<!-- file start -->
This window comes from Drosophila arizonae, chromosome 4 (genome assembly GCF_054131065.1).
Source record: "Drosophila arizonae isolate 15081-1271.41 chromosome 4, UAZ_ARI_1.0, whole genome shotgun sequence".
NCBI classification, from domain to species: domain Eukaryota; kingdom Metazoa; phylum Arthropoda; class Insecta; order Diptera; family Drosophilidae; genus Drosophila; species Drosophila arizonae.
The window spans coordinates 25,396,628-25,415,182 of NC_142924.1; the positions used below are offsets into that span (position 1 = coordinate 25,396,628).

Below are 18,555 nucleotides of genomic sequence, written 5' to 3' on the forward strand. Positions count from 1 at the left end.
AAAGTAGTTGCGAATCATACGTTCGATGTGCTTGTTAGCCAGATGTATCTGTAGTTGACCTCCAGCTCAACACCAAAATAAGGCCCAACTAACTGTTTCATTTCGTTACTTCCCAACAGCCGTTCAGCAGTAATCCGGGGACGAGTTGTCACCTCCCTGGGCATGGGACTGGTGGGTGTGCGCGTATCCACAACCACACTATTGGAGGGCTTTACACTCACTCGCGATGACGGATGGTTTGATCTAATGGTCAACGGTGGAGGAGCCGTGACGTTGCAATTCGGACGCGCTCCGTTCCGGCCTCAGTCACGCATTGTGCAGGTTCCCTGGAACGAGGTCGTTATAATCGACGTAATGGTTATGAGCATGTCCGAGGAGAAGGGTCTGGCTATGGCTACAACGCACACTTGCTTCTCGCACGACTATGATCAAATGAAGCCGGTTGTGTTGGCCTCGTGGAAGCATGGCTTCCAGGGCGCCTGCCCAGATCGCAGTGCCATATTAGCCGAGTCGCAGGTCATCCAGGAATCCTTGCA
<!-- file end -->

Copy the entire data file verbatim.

This window comes from Drosophila arizonae, chromosome 4 (genome assembly GCF_054131065.1).
Source record: "Drosophila arizonae isolate 15081-1271.41 chromosome 4, UAZ_ARI_1.0, whole genome shotgun sequence".
NCBI classification, from domain to species: domain Eukaryota; kingdom Metazoa; phylum Arthropoda; class Insecta; order Diptera; family Drosophilidae; genus Drosophila; species Drosophila arizonae.
The window spans coordinates 25,396,628-25,415,182 of NC_142924.1; the positions used below are offsets into that span (position 1 = coordinate 25,396,628).

Below are 18,555 nucleotides of genomic sequence, written 5' to 3' on the forward strand. Positions count from 1 at the left end.
AAAGTAGTTGCGAATCATACGTTCGATGTGCTTGTTAGCCAGATGTATCTGTAGTTGACCTCCAGCTCAACACCAAAATAAGGCCCAACTAACTGTTTCATTTCGTTACTTCCCAACAGCCGTTCAGCAGTAATCCGGGGACGAGTTGTCACCTCCCTGGGCATGGGACTGGTGGGTGTGCGCGTATCCACAACCACACTATTGGAGGGCTTTACACTCACTCGCGATGACGGATGGTTTGATCTAATGGTCAACGGTGGAGGAGCCGTGACGTTGCAATTCGGACGCGCTCCGTTCCGGCCTCAGTCACGCATTGTGCAGGTTCCCTGGAACGAGGTCGTTATAATCGACGTAATGGTTATGAGCATGTCCGAGGAGAAGGGTCTGGCTATGGCTACAACGCACACTTGCTTCTCGCACGACTATGATCAAATGAAGCCGGTTGTGTTGGCCTCGTGGAAGCATGGCTTCCAGGGCGCCTGCCCAGATCGCAGTGCCATATTAGCCGAGTCGCAGGTCATCCAGGAATCCTTGCA